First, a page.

Opponents Of Houston Equal Rights Ordinance Sue City

They say city should have accepted more of the signatures.


To embed this piece of audio in your site, please use this code:

<iframe src="" style="height: 115px; width: 100%;"></iframe>


Jared Woodfill is an attorney and former chairman of the Harris County Republican Party. He is also part of a coalition to repeal the Houston Equal Rights Ordinance, or HERO for short, and a plaintiff in a lawsuit against the city.

“So at this point in time, the next step is to take this case to a court and let a judge or ultimately a jury decide whether or not the city acted in a lawful manner,” he said. “We don’t think they did.”

He said the coalition turned in more than 31,000 signatures that they validated themselves to make sure they will be counted.

But City Attorney David Feldman announced the city will only accept 15,249 of them. That leaves the petition 2,220 signatures short of the number needed to put a referendum on the November ballot.

The city did not make anyone available for an interview. In a statement, Mayor Annise Parker said she expected the decision to be challenged and that a court will find that the process has been fair.

Woodfill said the validation should have been left to the city secretary and not the city attorney. He is confident that the referendum will still be part of the November ballot.

But if that fails, “We won’t give up, we’re not going to quit and we’re not going to surrender,” Woodfill said. “We’re going to make sure that this gets in front of the voters and that their voices are heard.”

City Council passed the Equal Rights Ordinance in May. The focus has now shifted from what the ordinance says to whether or not voters should have a say in it, said Bob Stein, a political scientist at Rice University.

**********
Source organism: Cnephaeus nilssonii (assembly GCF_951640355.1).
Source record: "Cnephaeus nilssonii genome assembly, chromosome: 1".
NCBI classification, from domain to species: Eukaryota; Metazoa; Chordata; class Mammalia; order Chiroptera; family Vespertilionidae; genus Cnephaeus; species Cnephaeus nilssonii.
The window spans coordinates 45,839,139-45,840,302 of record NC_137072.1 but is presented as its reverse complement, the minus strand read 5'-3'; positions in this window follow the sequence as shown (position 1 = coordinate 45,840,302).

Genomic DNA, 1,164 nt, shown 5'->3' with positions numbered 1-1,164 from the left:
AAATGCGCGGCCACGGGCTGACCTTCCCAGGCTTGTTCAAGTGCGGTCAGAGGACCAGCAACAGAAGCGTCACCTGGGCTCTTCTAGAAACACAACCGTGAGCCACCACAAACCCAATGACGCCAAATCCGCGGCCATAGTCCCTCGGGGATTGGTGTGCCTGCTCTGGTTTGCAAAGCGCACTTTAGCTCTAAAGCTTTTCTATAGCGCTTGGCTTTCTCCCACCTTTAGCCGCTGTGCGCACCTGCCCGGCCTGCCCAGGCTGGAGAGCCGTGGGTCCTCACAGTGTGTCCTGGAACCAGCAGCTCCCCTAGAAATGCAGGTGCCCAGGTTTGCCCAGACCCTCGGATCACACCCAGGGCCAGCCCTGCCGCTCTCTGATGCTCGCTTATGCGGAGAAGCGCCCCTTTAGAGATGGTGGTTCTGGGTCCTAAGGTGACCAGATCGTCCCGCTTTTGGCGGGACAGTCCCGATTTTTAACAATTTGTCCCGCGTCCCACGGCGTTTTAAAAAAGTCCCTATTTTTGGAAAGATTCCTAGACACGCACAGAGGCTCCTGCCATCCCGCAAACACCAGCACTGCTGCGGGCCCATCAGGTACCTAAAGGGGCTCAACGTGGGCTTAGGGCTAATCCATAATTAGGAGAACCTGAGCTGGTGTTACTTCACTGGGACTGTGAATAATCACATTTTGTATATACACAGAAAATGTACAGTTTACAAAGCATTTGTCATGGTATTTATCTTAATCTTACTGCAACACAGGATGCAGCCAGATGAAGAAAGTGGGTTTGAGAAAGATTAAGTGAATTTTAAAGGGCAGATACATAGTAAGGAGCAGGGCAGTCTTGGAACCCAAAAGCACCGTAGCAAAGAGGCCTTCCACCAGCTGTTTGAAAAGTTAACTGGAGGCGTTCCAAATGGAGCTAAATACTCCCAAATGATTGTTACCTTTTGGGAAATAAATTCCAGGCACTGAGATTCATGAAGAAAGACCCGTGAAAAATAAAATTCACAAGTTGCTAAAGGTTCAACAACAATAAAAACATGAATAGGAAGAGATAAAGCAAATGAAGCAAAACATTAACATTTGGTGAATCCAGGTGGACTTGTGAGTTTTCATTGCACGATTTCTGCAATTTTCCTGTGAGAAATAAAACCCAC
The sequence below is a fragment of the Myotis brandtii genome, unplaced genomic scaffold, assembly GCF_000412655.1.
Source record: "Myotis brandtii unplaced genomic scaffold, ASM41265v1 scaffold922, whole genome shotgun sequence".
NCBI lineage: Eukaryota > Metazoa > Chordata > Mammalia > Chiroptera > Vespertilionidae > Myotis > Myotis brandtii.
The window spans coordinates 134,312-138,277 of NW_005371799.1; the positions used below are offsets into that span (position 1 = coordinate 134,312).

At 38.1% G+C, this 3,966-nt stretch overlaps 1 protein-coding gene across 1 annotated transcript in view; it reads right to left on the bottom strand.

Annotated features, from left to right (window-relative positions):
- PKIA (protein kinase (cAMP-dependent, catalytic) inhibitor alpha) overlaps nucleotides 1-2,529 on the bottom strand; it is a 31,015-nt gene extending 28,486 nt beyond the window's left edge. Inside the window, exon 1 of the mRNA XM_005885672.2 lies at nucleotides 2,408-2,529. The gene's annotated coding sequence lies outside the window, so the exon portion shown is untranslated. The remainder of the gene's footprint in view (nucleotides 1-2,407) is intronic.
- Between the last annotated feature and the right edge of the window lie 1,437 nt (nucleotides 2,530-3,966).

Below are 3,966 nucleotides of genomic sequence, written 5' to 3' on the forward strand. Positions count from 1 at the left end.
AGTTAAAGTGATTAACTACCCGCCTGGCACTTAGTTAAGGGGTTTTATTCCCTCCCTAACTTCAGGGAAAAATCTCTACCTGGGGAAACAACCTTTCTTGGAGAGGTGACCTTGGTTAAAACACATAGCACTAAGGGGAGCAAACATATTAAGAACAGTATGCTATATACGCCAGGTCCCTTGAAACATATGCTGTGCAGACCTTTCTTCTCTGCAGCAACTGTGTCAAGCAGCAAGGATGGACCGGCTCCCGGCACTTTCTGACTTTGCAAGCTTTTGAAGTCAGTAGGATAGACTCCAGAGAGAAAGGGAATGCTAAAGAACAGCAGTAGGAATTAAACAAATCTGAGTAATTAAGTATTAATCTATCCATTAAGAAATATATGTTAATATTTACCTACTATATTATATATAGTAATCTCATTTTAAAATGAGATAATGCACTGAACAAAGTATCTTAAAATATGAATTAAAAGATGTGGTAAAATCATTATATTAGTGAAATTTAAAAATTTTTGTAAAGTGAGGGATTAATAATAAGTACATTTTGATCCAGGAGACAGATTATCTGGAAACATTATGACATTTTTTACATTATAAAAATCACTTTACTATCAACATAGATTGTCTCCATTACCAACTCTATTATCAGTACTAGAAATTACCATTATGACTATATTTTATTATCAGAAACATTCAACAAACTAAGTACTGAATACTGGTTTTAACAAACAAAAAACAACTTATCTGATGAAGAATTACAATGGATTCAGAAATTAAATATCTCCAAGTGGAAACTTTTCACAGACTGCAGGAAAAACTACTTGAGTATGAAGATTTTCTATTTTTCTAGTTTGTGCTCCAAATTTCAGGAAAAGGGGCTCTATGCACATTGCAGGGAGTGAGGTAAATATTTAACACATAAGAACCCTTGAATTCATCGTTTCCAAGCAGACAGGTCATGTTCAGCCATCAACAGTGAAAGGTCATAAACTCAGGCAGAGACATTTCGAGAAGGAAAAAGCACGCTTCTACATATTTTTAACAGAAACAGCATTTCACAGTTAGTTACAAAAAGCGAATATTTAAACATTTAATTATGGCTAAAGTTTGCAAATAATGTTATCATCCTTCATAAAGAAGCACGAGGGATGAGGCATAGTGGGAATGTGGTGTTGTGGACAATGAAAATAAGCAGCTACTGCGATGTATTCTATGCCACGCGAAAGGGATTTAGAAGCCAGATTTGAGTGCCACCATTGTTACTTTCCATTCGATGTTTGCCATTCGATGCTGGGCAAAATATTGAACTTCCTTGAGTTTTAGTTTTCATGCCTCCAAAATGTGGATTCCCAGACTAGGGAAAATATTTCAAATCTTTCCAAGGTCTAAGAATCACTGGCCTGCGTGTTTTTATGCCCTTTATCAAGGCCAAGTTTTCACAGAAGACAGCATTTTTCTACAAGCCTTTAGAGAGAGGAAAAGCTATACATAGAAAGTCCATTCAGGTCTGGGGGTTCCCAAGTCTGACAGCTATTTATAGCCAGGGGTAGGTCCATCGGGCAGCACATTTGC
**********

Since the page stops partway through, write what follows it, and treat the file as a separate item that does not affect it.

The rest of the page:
“I think the opponents of the ordinance could make a case and will try to rally their supporters not just around the ordinance and the merits or weaknesses of the ordinance,” Stein said, “but simply saying, the voters should have a right to be heard on this issue.”

Stein thinks that strategy is working.

“I suspect the decision to be very hard and critical and vigilant about the petitions arose because supporters of the ordinance, including the mayor, thought they would not succeed in November of 2014 if this was put to a public vote.”

Stein also said should the referendum be put on the ballot for November 2015, supporters of the ordinance will have more time to rally their base and catch up with the more organized opposition.


The lawsuit

Subscribe to Today in Houston

Fill out the form below to subscribe our new daily editorial newsletter from the HPM Newsroom.

* required


Florian Martin

Florian Martin

Business Reporter

Florian Martin is the News 88.7 business reporter and also covers criminal justice, guns and shootings.Florian's stories can frequently be heard on other public radio stations throughout Texas and on NPR nationwide. Some of them have earned him awards from Texas AP Broadcasters, the Houston Press Club, National Association of...

More Information